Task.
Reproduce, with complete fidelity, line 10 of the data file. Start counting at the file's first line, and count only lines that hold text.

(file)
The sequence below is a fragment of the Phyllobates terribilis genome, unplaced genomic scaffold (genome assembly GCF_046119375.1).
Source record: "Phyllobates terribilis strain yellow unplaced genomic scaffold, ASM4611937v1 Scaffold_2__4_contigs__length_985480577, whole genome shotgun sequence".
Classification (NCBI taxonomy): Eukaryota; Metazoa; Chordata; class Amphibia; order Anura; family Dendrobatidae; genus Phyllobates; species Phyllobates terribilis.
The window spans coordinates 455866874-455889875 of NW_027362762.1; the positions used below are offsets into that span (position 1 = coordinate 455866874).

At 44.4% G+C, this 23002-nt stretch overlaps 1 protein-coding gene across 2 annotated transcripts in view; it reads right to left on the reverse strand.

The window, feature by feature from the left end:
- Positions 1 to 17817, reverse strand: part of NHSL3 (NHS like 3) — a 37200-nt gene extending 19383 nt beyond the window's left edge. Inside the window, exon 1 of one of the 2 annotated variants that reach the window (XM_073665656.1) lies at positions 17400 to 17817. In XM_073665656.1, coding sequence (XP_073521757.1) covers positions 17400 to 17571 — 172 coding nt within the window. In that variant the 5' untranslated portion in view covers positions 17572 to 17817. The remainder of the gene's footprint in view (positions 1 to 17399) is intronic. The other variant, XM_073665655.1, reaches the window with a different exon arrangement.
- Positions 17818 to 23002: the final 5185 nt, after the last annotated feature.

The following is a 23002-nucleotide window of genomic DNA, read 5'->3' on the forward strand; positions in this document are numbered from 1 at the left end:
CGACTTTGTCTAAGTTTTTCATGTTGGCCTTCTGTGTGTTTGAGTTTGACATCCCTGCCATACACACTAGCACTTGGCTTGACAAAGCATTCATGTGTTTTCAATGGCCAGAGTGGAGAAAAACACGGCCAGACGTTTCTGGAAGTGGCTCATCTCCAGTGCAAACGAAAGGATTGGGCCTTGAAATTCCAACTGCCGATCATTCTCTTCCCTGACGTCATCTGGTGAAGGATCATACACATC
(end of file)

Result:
CGACTTTGTCTAAGTTTTTCATGTTGGCCTTCTGTGTGTTTGAGTTTGACATCCCTGCCATACACACTAGCACTTGGCTTGACAAAGCATTCATGTGTTTTCAATGGCCAGAGTGGAGAAAAACACGGCCAGACGTTTCTGGAAGTGGCTCATCTCCAGTGCAAACGAAAGGATTGGGCCTTGAAATTCCAACTGCCGATCATTCTCTTCCCTGACGTCATCTGGTGAAGGATCATACACATC